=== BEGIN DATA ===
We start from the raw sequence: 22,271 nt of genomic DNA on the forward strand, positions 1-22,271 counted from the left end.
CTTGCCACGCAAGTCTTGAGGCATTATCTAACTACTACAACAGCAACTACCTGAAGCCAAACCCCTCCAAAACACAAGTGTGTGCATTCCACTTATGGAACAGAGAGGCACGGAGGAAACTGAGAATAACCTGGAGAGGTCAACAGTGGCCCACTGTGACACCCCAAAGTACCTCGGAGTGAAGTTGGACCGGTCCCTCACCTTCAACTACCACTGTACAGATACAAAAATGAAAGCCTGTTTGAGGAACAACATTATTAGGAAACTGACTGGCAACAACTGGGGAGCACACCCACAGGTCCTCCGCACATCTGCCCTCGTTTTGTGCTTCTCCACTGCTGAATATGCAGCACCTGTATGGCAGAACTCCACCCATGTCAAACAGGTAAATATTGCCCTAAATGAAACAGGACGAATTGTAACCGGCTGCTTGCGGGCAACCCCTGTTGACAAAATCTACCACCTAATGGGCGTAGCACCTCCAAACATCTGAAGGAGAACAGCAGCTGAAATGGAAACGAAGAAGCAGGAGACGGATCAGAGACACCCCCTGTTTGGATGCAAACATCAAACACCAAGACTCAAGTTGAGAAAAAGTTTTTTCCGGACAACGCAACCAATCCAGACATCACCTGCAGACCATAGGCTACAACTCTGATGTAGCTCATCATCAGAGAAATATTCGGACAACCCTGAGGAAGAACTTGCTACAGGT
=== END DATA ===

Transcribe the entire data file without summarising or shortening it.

We start from the raw sequence: 22,271 nt of genomic DNA on the forward strand, positions 1-22,271 counted from the left end.
CTTGCCACGCAAGTCTTGAGGCATTATCTAACTACTACAACAGCAACTACCTGAAGCCAAACCCCTCCAAAACACAAGTGTGTGCATTCCACTTATGGAACAGAGAGGCACGGAGGAAACTGAGAATAACCTGGAGAGGTCAACAGTGGCCCACTGTGACACCCCAAAGTACCTCGGAGTGAAGTTGGACCGGTCCCTCACCTTCAACTACCACTGTACAGATACAAAAATGAAAGCCTGTTTGAGGAACAACATTATTAGGAAACTGACTGGCAACAACTGGGGAGCACACCCACAGGTCCTCCGCACATCTGCCCTCGTTTTGTGCTTCTCCACTGCTGAATATGCAGCACCTGTATGGCAGAACTCCACCCATGTCAAACAGGTAAATATTGCCCTAAATGAAACAGGACGAATTGTAACCGGCTGCTTGCGGGCAACCCCTGTTGACAAAATCTACCACCTAATGGGCGTAGCACCTCCAAACATCTGAAGGAGAACAGCAGCTGAAATGGAAACGAAGAAGCAGGAGACGGATCAGAGACACCCCCTGTTTGGATGCAAACATCAAACACCAAGACTCAAGTTGAGAAAAAGTTTTTTCCGGACAACGCAACCAATCCAGACATCACCTGCAGACCATAGGCTACAACTCTGATGTAGCTCATCATCAGAGAAATATTCGGACAACCCTGAGGAAGAACTTGCTACAGGT